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Old 12-10-2014, 09:47 AM   #26
rtmistler
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Quote:
Originally Posted by nuttyteacher View Post
They are highschool students. I asked them if they knew linux. A few said they have tried rooting their android phones. Some seemed interested in linux but no experts. It seems like over the past 15 years the number of expert computer hackers in my classes has dwindled. Most students seem to know a lot about social media configurations instead of programing and hardwrare.
Yeah, that makes sense. My daughter is a PhD with her iPod, but ask her to use MSWord or Excel and she can't do it to save her life.

Quote:
Originally Posted by nuttyteacher View Post
What does

"create mask=0644"

do?
Files created will have the priviledges 644, so you could change that to be 755 or 744. It's the RWX of newly created resources. Directories should have execute priviledges but in my case they don't create any directories.
 
Old 12-10-2014, 09:53 AM   #27
nuttyteacher
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Can i access the terminal in ubuntu without ctrl alt f1? When i had mint installed i could run the terminal and see the gui at the same time. is there a similar feature with ubuntu?
 
Old 12-10-2014, 09:54 AM   #28
michaelk
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create mask sets the permissions i.e. read, write and execute when the file is created. linux uses different file attributes then windows and so you can set them with configuration directives.

samba is just an implementation of the windows file and printer sharing protocol (SMB/CIFS). There is lots of information about samba on the web.
 
Old 12-10-2014, 10:02 AM   #29
rtmistler
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Quote:
Originally Posted by nuttyteacher View Post
Can i access the terminal in ubuntu without ctrl alt f1? When i had mint installed i could run the terminal and see the gui at the same time. is there a similar feature with ubuntu?
Yes, you should be able to find Terminal in the start menu also if you start typing it, it should find it.

By the way, MINT, what you formerly used is Ubuntu, but to many persons' opinions, better because MINT cleaned up the Ubuntu GUI interface a lot. I do agree myself even though I use Ubuntu alot more. Hopping distributions is not going to be helpful. Done is done, but I recommend you try to get it working with Ubuntu now and at some future point if you wish to try another disto once you've learned the topic well, then that would be the right choice.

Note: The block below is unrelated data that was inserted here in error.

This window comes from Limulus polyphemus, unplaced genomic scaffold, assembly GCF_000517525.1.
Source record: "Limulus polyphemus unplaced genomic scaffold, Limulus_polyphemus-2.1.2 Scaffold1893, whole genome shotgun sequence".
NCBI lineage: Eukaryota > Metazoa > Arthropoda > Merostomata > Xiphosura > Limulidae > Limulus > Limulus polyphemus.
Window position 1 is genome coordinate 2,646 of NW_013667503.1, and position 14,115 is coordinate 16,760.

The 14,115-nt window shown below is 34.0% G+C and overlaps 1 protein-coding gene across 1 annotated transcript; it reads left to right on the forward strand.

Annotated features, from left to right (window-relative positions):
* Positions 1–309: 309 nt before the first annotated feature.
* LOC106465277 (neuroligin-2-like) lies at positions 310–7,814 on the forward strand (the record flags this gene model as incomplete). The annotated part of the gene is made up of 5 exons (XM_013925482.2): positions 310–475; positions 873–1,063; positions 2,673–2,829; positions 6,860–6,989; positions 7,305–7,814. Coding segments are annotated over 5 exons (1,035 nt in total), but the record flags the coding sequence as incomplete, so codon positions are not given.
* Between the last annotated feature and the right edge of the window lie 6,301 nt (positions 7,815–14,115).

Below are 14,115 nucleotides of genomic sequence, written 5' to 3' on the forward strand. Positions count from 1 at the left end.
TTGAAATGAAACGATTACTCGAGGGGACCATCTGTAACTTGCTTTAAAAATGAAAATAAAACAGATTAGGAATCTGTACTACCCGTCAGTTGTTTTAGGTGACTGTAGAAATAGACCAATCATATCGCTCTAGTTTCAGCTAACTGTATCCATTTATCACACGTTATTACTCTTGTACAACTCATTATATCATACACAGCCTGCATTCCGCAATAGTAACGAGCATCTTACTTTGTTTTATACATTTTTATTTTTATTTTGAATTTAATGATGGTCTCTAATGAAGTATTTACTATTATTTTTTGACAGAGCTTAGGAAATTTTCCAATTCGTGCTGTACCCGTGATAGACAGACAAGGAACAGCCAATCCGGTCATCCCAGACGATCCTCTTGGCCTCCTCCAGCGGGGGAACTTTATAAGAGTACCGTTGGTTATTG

Old 12-10-2014, 10:20 AM   #30
schneidz
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Quote:
Originally Posted by nuttyteacher View Post
I can connect any of these distros to the internet and surf the internet just fine but none seem to work with my intranet network so I must have something goofy set up.

I have no firewall, no virus protection, no internet, just 30 old win98 computers all connected by network switches.
sorry, i am entering this conversation late but still catching up...
it seems like 16 years ago you set up static addresses (no dhcp) for all the windows machines. therefore any new machine you add (windows or linux or sun or mac or c64 ...) wont know the proper addresses/configuration unless you manually add it.

your network seems to be very, very peculiar so any new machine needs to be manually configured to your peculiar needs (e.g.- the new machines work on the general school's internet).

my suggestion would be to scrap your old network. if you teach a science/technology class maybe your students can be assigned part of the project to re-engineer your new lab.